New England Patriots: Donald Trump
-It only seemed fitting the Patriots get the honor of being compared to Trump. Loud, annoying and like the Donald, many of us look at New England currently and feel like they won't get far, they might just win this whole thing!
Cincinnati Bengals: John Kasich
-Both hail from Ohio, and while they seem to have potential, they might be making an early exit.
Houston Texans: Rand Paul
-Both are here to stir things up, but they just get shouted down by a team like the Patriots (remember who the Patriots are?).
Kansas City Chiefs: Marco Rubio
-The Chiefs will either build on their momentum or fall flat and be out in the wild card round.
Pittsburgh Steelers: Ted Cruz
-Love them or hate them, they might be there near the end.
Carolina Panthers: Hillary Clinton
-Just on paper, they appear most likely to win going in. They can be beat, with most of the teams having their own weaknesses, it makes them look better.
Arizona Cardinals: Chris Christie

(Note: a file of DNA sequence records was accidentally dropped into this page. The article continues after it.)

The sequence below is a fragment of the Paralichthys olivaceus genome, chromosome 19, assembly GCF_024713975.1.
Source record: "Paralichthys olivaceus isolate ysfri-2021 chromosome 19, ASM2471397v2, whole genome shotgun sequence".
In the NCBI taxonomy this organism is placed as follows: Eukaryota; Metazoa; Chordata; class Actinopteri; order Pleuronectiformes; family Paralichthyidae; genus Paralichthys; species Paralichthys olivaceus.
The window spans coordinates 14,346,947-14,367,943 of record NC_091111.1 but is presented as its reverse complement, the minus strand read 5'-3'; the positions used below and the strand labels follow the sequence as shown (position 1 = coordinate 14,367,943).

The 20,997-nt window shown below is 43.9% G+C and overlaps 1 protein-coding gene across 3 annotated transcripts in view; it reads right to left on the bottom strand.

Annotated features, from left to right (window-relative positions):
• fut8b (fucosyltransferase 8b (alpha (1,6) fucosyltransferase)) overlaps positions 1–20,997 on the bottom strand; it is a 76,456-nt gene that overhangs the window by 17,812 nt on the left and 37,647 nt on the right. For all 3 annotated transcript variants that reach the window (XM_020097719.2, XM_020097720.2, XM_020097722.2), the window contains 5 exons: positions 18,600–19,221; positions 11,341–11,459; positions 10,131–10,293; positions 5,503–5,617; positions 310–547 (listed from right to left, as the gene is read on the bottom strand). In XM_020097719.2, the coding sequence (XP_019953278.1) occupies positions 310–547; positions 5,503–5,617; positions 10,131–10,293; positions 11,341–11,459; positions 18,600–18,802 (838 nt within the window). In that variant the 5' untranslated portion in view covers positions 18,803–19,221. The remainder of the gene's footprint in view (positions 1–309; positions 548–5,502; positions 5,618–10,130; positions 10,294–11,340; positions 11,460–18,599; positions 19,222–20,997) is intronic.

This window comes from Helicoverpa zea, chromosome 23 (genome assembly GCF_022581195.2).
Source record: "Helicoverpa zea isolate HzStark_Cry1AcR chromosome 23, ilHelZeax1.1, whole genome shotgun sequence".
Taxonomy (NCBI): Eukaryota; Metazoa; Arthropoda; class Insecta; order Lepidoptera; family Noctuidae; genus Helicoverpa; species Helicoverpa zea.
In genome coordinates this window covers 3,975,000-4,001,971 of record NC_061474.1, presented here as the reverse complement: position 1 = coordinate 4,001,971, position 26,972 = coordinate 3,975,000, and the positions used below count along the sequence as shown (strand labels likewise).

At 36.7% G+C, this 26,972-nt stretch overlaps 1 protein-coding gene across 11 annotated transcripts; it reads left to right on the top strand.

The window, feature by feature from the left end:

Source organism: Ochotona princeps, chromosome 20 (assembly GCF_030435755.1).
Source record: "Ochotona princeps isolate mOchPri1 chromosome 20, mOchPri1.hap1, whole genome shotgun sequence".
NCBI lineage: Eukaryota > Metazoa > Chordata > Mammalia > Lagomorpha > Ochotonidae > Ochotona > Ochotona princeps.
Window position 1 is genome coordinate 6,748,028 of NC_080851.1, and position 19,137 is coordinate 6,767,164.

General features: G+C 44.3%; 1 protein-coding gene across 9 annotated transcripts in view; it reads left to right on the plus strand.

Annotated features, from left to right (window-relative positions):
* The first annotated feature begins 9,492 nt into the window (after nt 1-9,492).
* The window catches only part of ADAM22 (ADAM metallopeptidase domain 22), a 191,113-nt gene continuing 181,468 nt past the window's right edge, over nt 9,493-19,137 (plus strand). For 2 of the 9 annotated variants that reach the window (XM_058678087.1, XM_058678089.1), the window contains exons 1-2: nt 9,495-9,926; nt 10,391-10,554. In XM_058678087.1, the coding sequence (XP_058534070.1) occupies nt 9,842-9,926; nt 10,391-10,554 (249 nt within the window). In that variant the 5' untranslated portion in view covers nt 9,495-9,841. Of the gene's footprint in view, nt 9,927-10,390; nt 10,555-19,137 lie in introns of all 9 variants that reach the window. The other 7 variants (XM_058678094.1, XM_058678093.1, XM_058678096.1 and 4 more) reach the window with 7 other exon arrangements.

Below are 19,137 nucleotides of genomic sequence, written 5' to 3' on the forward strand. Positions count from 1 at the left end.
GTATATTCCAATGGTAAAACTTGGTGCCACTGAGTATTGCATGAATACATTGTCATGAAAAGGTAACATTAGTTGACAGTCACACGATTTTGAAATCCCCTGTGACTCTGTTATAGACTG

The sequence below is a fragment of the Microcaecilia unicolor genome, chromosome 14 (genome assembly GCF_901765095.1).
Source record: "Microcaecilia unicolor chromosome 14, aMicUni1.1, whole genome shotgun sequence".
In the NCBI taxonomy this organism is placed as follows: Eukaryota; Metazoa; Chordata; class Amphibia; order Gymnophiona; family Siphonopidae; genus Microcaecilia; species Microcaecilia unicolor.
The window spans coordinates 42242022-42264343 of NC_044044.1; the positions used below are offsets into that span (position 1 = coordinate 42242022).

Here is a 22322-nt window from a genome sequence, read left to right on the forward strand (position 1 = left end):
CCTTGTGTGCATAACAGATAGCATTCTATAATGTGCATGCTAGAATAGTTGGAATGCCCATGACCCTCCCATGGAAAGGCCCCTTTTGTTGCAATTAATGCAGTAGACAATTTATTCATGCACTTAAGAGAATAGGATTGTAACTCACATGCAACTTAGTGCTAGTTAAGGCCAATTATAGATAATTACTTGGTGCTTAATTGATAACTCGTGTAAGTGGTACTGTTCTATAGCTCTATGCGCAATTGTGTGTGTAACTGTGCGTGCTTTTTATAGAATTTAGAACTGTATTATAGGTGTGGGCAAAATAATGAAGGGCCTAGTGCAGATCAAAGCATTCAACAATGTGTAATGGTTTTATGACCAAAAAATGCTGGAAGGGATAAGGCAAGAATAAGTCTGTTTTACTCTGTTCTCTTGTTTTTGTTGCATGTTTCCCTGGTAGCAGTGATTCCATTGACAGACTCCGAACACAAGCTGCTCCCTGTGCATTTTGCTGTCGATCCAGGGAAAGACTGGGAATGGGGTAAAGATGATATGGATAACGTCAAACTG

-Will they? Won't They? At times it can feel like a bridge to nowhere with both.
Minnesota Vikings: Mike Huckabee
-They're in it, but you have a gut feeling that it's not gonna work out.
Washington Redskins: Bernie Sanders
-Both attract attention in interesting ways, and we might be wondering why they are still in their respected campaigns.
Green Bay Packers: Jeb Bush
-They both have the name. They both have the reputation, but they are in trouble right now.
Seattle Seahawks: Marco Rubio
-I know, I know. I used Rubio twice because I ran out of other candidates that compared to Seattle. Don't count them out.
Winter Classic Ratings Are Down Again. Several Factors, Some Self-Inflicted, Hurt the Game